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Rate increases stay in the slow lane

By Greg McBride, CFA

The Federal Reserve's rate-setting committee reiterated a desire to raise interest rates at a "measured" pace in its June 30 post-meeting statement. Several pieces of recent economic data -- from manufacturing indexes, the employment report, and a gauge of the servicing sector -- show the economy is not at immediate risk of overheating and could allow the Fed to administer rate hikes at a gradual pace. This was generally received as good news in financial markets, and has ramifications for consumer interest rates, as well.

The manufacturing sector of the economy has long been under the microscope in an attempt to gauge the health of the overall economy, even as the transition to a service-based economy continues. It was the manufacturing sector that first exhibited signs of a slowdown in 2000, and was late in showing any substantive recovery.

National, and even regional, manufacturing indicators continue to garner increased attention. The Chicago Purchasing Managers' Index released June 30, just hours before the Fed statement was issued, fell well short of expectations. The index came in at 56.4, above the 50 threshold that indicates expansion, but below the consensus forecast of 64.0. The theme would be repeated in the days to come.

While the Chicago PMI is a regional indicator of manufacturing conditions in the Midwest, it is released one day before the national index as tabulated by the Institute for Supply Management. The ISM release is the big kahuna as far as manufacturing indicators are concerned, and it is accordingly given significant attention. So the fact that the ISM also fell short of expectations -- albeit slightly -- was not something to go unnoticed.

In the aftermath of a Fed interest rate hike, the manufacturing indexes were likely in the shadows of the week's more notable events. Aside from the scheduled Fed meeting, the other notable event was the July 2 release of the monthly employment report. While the employment report has been supplanted by inflation indicators as the most significant data on the economic calendar, expectations for a continued strong run of job growth were nevertheless quite high. While the unemployment rate remained at 5.6 percent, the growth in payrolls is the real focus of any employment report. In contrast to prior months, but in keeping with the recent trend of economic releases, the results fell short of expectations -- well short. The initial report for June indicates that 112,000 jobs were added, less than half of estimates for 250,000 new jobs. Also, the April and May numbers were both revised lower.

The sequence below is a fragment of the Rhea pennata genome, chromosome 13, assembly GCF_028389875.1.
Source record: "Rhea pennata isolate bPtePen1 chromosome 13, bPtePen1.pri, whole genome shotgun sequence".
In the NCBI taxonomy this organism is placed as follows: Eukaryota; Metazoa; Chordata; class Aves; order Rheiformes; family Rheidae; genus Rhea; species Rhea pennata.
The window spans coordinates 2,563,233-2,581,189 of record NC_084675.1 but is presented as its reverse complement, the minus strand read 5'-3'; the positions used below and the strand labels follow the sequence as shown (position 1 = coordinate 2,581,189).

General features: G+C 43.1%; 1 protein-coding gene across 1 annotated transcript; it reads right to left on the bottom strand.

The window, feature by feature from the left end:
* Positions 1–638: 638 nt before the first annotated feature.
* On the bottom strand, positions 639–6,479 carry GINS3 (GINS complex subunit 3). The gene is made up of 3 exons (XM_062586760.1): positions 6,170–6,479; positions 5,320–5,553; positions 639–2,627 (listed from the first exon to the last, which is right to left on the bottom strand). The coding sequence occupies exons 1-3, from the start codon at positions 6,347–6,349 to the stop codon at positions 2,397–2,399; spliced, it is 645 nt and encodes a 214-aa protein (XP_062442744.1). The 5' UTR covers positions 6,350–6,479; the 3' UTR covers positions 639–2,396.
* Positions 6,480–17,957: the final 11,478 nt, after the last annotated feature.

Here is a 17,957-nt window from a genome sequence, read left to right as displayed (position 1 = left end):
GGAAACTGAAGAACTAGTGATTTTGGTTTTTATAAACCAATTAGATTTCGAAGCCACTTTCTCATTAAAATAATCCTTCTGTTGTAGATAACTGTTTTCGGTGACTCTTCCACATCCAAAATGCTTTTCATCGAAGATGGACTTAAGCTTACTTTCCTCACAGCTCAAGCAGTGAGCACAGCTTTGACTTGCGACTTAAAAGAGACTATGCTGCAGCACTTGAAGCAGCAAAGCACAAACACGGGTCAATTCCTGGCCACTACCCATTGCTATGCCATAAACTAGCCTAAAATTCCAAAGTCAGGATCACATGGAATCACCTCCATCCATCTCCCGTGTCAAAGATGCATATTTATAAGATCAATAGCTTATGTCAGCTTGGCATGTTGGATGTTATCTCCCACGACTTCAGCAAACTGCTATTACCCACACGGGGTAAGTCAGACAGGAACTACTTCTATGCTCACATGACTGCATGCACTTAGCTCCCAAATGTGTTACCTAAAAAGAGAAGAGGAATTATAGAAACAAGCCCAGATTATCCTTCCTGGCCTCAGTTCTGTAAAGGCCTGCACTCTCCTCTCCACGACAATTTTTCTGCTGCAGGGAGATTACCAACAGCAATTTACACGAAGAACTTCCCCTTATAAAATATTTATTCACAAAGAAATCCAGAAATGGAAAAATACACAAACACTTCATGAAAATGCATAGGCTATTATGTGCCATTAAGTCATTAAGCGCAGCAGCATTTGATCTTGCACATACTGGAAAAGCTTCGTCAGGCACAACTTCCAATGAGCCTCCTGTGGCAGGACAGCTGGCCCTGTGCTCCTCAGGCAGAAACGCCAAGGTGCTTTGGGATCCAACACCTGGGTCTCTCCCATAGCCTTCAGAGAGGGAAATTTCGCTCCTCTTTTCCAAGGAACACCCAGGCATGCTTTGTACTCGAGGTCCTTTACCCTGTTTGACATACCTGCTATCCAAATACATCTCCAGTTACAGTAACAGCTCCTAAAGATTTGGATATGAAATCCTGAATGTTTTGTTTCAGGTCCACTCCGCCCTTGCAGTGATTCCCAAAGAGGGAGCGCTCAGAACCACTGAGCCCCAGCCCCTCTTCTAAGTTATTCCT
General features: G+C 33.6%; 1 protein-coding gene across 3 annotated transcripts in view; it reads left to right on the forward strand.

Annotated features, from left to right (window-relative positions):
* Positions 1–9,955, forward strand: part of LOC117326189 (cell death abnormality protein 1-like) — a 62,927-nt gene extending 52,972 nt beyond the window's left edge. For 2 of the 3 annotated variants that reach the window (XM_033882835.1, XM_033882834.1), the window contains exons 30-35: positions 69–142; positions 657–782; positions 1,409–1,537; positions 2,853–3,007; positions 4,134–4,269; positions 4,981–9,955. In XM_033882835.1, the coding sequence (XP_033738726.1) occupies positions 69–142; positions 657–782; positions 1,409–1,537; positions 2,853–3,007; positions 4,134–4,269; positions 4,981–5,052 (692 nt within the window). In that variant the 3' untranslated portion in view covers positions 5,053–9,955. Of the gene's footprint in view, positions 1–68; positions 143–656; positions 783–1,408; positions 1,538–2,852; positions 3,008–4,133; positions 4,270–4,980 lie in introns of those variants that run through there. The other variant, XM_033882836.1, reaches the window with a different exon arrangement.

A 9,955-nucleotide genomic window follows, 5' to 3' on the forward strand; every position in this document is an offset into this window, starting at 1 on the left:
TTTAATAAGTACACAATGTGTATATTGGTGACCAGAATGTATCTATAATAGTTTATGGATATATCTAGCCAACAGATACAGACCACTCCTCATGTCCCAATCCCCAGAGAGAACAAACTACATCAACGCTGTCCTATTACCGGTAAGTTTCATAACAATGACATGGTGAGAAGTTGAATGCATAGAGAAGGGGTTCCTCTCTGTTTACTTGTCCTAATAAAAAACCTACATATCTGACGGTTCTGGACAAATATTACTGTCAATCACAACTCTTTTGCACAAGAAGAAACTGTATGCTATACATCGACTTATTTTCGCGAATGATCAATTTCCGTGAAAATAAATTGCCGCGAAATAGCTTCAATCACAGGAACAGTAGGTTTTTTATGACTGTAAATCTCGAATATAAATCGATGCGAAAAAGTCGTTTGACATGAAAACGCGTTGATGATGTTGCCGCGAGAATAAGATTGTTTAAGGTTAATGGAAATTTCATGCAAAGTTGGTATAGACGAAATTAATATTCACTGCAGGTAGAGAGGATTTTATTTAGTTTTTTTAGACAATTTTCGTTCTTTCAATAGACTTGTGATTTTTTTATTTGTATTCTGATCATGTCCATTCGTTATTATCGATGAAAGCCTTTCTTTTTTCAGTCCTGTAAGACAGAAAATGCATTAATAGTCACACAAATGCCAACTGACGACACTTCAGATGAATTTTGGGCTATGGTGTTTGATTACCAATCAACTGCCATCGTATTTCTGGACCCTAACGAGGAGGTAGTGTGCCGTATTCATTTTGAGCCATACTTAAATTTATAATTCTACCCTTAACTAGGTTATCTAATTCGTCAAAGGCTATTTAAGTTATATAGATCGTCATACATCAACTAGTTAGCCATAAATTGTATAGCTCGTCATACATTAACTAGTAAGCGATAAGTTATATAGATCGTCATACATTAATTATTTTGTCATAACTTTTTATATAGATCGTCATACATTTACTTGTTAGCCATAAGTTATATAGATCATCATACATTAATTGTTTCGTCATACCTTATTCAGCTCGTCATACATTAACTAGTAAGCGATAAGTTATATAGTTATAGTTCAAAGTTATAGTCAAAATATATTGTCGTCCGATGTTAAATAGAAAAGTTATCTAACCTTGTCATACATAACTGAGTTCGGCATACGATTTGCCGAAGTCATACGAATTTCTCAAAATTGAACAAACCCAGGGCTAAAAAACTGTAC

The disappointing report of job growth got the attention of financial markets in a way the previous days' manufacturing releases had not. The idea of the Fed acting aggressively to keep the economy from accelerating suddenly seemed premature. Long-term interest rates dropped sharply as financial markets readjusted expectations of how high and how quickly interest rates would rise. Mortgage rates dropped nearly one-fifth of one percentage point that day.

Further evidence to support the Fed's case of measured interest rate hikes came on July 6, when a gauge of the larger service sector of the economy also came in well short of expectations. Again, the number itself was very positive, just not as good as what had been expected. With much squeamishness about rising interest rates, good economic news can often be seen as bad and bad economic news can often be seen as good. The recent run of mediocre, but ultimately disappointing, economic data corroborates the pledges of a patient Fed. In addition to producing a sharp decline in mortgage rates, it is also holding back the progress in CD yields, if only temporarily. The average five-year CD yield dipped from 3.6 percent to 3.59 percent this week.

If there is one factor that could quickly reverse expectations, it is inflation. Two coming reports both bear watching: the often-delayed Producer Price Index scheduled for July 15 and the Consumer Price Index on July 16. The Fed attributes recent price increases to "transitory factors," a feeling that the phenomenon is temporary and is not the beginning of a troublesome trend. Any surprises here could lead to an equally rapid about-face in rate hike expectations.




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